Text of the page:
September 07


Date Night Reading Crisis by Cheri Dobbs

My most recent date night with my husband went as it often does – indulgent food (grilled bacon mac & cheese sandwiches – yes, that’s a thing) and a movie (Mr. Holmes), but then we had some time to kill.  I remembered that there was a bookstore nearby, and suddenly, I was nostalgic for what used to be one of my favorite pastimes – wandering around a bookstore.  “Let’s go,” I said, “even if we don’t need to buy anything.” HA! The idea of “just looking” didn’t even last until I got past the bargain books in the entryway. Within the first five minutes I held two books to put aside for Christmas gifts, and I’d taken a picture of a paperback and texted it to my teenage daughter for her purchasing approval.

“What’s the big deal?” you’re probably asking. We’re all readers; we go to bookstores.  The thing is, I haven’t been going to bookstores.  I read a lot, more than I have in years, but almost everything is a download to my Nook via my school and public libraries.  I switched to an e-reader 4 or 5 years ago in the hopes that I would never run out of reading material on vacation again. The bonus, as it turned out, was that I became a better reader.  Being able to change the line spacing and the font size of the text helped me focus better, both visually and cognitively, and therefore, I read more.  After almost 20 years as a librarian, I had been struggling with the ability and the time to read a lot of books. The Nook was the shot in the arm I needed to get my reading mojo back. (The reading glasses I got a couple of years ago didn’t hurt either. J)

November, 1996

November, 1996

Until that date night, though, I hadn’t realized how much I missed going to bookstores. From the time I was little and wandered through used book stores with my mom, I loved killing time in a bookstore. When my daughter was born, her very first outing was to the now-shuttered children’s bookstore, Halfway Down the Stairs.

In my former life, my father-in-law was a professor of library science who specialized in children’s literature.  We spent hundreds of hours buying all kinds of books, until my home library of children’s books topped 3,000 volumes, and he and I created a database to keep track of our collections. Over time, though, I divested myself of many of those books and kept only a collection of essentials. I used the library more and went to the bookstore less, and then I bought the Nook.  As far as I can remember, I have only read three print books in the last 4 or 5 years:  We Were Liars because I got an advanced copy, and I love E. Lockhart so much I was willing to read it in print; another because I couldn’t get it as an e-book; and the third, Go Set a Watchman, because it seemed like a book I should own in print. In the bookstore, though, I wanted to buy everything. I had forgotten how intoxicating the displays are in person – like wandering through my Pinterest reading lists in 3-D.  The covers, the colors, the book designs, the title fonts – all of it is fascinating and enticing.  I’m a librarian, for Pete’s sake. I’m around print books all the time.  So what is it about being in a bookstore that makes me want to own everything I see? Why don’t I feel that same emotional, visceral response to books when I’m in a library or browsing OverDrive and Goodreads?

We left the store with two gift books plus a book for my daughter and a book for my husband; nothing for me.  I told myself that it didn’t make sense for me to buy print when I really read better on my Nook, but I was a little sad thinking about it afterwards.  Has my reading life become more workmanlike than pleasurable?  Am I only happy with the Nook because it helps me read more? It’s any librarian/bibliophile’s fact of life that there are always books in a stack by your bed, or, in my case, on my “Want to Read” shelf on Goodreads.  Have I latched on to the Nook because it helps me get through that pile faster? I enjoy books when I’m reading on my Nook, but now that I’m being reflective, I realize that I may not be as connected to the things I read as I once was.  Truthfully, the only way I remember the titles of a lot of the books I’ve read is by looking at my Nook library or on my “Read” shelf on Goodreads.  Age jokes aside, am I plowing through my “stack” so quickly that I’m missing out on something?  Forgetting the visual and kinesthetic connections that looking at a real cover and turning physical pages provides?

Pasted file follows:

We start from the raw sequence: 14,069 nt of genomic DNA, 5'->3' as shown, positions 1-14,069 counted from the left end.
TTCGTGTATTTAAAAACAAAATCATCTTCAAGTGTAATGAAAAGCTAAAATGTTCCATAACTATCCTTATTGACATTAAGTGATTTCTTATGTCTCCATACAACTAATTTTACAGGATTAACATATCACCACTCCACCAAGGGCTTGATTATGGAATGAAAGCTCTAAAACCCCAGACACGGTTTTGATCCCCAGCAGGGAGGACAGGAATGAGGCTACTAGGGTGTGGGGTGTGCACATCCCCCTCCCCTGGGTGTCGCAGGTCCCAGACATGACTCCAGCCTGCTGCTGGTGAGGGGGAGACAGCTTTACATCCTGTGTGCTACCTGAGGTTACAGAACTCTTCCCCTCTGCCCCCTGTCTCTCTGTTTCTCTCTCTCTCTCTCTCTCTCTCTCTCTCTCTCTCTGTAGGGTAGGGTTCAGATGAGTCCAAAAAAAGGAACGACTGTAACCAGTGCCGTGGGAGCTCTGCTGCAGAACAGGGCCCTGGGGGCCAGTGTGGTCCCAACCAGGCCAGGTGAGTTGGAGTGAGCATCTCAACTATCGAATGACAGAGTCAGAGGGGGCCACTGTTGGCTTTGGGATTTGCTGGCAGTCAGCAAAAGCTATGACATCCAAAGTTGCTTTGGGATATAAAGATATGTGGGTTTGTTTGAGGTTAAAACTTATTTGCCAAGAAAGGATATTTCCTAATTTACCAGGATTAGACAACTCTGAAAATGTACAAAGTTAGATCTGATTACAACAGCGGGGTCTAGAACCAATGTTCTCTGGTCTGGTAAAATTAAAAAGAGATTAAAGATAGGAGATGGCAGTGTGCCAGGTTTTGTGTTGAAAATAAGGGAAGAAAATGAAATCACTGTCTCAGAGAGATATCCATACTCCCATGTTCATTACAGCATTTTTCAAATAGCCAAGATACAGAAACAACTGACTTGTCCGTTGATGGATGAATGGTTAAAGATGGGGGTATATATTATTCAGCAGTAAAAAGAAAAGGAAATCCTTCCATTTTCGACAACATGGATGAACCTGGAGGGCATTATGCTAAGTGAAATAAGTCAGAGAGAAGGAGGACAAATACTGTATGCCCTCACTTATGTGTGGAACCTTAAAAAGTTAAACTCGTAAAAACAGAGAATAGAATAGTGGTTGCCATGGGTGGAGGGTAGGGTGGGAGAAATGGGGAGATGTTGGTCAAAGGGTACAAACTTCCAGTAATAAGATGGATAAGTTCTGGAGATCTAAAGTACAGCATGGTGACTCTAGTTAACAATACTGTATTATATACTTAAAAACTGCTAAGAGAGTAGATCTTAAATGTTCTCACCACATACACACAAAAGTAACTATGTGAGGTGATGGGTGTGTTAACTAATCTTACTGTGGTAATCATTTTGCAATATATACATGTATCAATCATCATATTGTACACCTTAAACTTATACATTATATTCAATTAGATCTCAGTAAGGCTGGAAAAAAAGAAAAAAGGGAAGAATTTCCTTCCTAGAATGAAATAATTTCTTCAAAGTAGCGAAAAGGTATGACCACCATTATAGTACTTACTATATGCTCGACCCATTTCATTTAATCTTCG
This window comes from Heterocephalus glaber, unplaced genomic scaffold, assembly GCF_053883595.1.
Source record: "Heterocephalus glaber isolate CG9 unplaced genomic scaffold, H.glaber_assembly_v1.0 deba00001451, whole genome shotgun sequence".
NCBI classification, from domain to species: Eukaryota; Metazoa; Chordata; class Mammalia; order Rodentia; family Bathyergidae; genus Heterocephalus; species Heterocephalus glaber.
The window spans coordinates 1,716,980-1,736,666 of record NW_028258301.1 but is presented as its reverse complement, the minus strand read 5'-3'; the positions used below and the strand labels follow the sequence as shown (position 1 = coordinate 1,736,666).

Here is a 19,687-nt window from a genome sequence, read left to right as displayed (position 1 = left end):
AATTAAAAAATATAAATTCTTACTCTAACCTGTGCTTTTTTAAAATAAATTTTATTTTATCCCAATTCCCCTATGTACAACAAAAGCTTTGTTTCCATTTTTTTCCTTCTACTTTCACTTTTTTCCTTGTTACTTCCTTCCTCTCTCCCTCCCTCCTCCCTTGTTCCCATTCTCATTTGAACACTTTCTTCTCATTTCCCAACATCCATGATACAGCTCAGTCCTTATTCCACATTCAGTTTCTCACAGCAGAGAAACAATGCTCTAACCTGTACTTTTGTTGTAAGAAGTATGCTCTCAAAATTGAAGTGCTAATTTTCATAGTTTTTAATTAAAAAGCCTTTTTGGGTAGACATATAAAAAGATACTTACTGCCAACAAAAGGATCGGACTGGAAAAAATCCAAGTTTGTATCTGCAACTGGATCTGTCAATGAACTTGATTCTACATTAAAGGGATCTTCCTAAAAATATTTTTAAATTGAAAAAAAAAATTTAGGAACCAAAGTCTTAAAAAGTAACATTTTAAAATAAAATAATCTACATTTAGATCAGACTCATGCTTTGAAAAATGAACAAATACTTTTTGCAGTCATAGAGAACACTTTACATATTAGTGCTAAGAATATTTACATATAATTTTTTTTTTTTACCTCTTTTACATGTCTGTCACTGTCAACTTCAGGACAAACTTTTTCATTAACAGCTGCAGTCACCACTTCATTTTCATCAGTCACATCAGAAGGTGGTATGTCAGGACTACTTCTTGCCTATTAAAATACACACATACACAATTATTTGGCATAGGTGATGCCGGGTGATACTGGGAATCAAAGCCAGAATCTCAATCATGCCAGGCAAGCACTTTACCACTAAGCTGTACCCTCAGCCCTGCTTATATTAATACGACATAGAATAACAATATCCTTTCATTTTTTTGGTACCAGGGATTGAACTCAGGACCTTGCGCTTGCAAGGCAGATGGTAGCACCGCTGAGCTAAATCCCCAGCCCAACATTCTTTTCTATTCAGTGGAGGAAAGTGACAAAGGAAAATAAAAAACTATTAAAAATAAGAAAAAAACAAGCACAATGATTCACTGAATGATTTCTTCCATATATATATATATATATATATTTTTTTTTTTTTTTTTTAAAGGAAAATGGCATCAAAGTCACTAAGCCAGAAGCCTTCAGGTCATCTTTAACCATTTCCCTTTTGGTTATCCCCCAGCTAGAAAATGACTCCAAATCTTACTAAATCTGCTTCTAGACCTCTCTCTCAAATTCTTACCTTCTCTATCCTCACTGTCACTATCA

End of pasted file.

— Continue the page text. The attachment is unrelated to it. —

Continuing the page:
I’ve been wondering whether I ought to institute for myself a “slow reading” movement akin to the global slow food movement.  According to their website, the Slow Food organization was started to “…prevent the disappearance of local food cultures and traditions, counteract the rise of fast life and combat people’s dwindling interest in the food they eat, where it comes from and how our food choices affect the world around us.”  I love farmer’s markets and farm-to-table dinners – being able to see where your food comes from, having a visual memory of a place and time to go along with the sensory memory of the food.  Maybe the bookstore is like the literary version of a farmer’s market.  Even though it’s harder for me to read print books, maybe the slower pace would help me savor them more, know them more, connect with them more so that I feel like my reading self again.  I guess we’ll see how my garden grows, and maybe we’ll be spending a lot more date nights at the bookstore.

Cheri Dobbs is beginning her 21st year as the Middle School Librarian for Detroit Country Day School in Beverly Hills, MI, where she is also the PreK – 12 Coordinator of Library Services and a coach for the FIRST LEGO League team.  Her favorite books always involve orphans or boarding school or England, and if there’s a book about an English orphan at boarding school, that’s even better.  She tweets as @CheriDobbs.